Long-term vision (2050)

Agro-Business Industry based specialisation.

In the post-war era, the Mekong Delta’s agricultural sector has made enormous progress. Policies related to rice intensification in the 70s, followed by agricultural diversification introduced in mid 80s Doi Moi and industrialization in the 90s after WTO admission have played a central role in achieving food security and explosive growth in agricultural exports. As a result VietNam now ranks among the top global exporters in products as diverse as shrimp, fish, rice, and fruits. However, after the turn of the century, lacking alignment and inconsistencies between these parallel policies led to a situation with agricultural output coming from more and more inputs at increasing environmental cost. After the first 'early crisis' situations emerging, such as the 2011 flood and the 2014 and 2016 droughts, broad consensus appeared amongst VN and foreign stakelholders that Vietnamese agriculture has now arrived at a critical tipping point.

In a recent assessment of FDI in Vietnam, the World Bank noted that "diversifying across the value chain and particularly moving into higher value components of the value chain would generate higher benefits to the economy". In other words, there is potential for much more, when the Government of VietNam can decide to change course and pursue a well-coordinated and tailored agricultural transition.

Although the Dual Node Industrialisation scenario in the Mekong Delta Plan corresponds well with the countrywide transformation objectives of accelerating growth of the industrial and services sector, it is highly unlikely that this development will be achieved in the near future. In view of environmental problems and manageable climate change impacts pursuing a strategy that is targeted at developing the core Agro-Business Industry based specialisation is considered to offer the best perspectives for the Mekong Delta:


  1. Agro-Business Industry brings economic growth through modernising present agriculture and aquaculture systems into a specialised sector that anticipates on growing national and international demand for high-value products;
  2. Agro-Business Industry fits well to the unique demographic features (low-lying lands, the waterways network and fertile soils) and economic structure of the delta, which markedly differs from the country as a whole and from neighbouring regions, and bypasses unwanted competition between economic sectors and with other regions in the country;
  3. Agro-Business Industry provides an excellent basis for long-term sustainable economic growth and is well suited to adapt to climate change challenges by:
    • Full-heartedly embracing the brackish coastal zone, and invest in a sustainable, high value brackish aquaculture specialisation, while simultaneously reducing the needs for infrastructural coastal defence and salinity intrusions by creating an integrated aquaculture-mangrove coastal estuary.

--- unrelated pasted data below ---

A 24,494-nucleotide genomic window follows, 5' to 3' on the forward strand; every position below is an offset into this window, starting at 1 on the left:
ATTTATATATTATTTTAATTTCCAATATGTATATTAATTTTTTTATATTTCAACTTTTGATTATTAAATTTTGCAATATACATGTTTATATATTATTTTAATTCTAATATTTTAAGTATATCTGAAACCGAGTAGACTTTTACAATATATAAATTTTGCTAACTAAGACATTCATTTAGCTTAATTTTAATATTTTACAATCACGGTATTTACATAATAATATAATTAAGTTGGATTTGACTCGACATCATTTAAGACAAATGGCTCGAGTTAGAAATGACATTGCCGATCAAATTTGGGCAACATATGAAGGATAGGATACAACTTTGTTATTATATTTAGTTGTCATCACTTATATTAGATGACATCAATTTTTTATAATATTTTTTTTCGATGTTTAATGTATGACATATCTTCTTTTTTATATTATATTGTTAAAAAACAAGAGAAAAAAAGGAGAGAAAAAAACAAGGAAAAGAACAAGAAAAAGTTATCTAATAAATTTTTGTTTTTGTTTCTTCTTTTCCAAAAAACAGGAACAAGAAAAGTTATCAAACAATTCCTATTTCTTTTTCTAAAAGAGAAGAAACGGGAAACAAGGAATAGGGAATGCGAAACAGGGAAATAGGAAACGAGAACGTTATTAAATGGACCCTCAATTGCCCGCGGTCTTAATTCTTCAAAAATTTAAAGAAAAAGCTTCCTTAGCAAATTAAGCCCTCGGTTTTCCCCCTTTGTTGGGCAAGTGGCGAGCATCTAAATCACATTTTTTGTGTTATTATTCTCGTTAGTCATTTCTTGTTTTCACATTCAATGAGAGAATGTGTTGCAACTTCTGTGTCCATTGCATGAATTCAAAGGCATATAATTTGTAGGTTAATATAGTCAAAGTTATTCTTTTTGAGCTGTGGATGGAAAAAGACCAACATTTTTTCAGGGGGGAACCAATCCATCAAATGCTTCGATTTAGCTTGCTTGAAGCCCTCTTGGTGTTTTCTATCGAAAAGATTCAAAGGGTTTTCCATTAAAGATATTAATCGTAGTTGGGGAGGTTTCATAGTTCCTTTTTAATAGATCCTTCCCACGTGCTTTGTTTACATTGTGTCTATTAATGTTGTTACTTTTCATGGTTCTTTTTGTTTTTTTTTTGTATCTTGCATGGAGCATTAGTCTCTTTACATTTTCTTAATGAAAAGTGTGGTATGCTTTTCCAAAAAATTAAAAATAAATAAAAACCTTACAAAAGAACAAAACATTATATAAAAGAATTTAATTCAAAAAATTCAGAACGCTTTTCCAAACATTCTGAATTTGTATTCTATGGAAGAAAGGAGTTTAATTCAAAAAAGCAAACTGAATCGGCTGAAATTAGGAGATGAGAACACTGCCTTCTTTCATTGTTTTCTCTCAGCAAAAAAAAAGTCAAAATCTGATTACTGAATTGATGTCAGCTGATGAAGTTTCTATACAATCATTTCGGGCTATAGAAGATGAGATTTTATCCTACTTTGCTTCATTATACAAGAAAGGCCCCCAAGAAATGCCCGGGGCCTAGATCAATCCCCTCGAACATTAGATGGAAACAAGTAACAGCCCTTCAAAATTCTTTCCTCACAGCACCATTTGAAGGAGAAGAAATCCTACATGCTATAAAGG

• Targeting the seasonal flood-based agriculture in the upper delta with higher value agricultural intensification and innovation based on double rice and flood based aquaculture/horticulture, and consequently reducing flood and erosion risks for the middle delta.
    • Protecting the fertile fruit zone in the mid-eastern delta from increasing salinity.


The transition toward a high-value agrobusiness-industry economy requires a significant shift in focus from government: away from a role dominated by planning and monitoring efforts towards a role in actively pursuing an "enabling environment" by acting as incubator for innovation and sustainability, in close cooperation with the private sector. Embedment in a coordinating body at the interprovincial level is essential and can facilitate effective funnelling of ODA resources and FDI within the delta.

This vision for Agro-Business Industial development connects well with the future outlook for the agricultural sector as presented in the VietNam Development Report 2016. This report explains that over the coming 10-15 years the share of primary agriculture in gross domestic product (GDP) will decline yet agro-industry development could double this share, meaning that the agro-food complex will still account for a large share of total GDP and account for 35 to 40 percent of employment in the early 2030s. The report concludes that VietNam’s agricultural sector needs to generate “more from less”: it must generate more economic value - and farmer and consumer welfare - using less natural and human capital and less harmful intermediate inputs. Future growth should rely primarily on increased efficiency, innovation and value addition and requires important changes in economy-wide and sector-specific policies.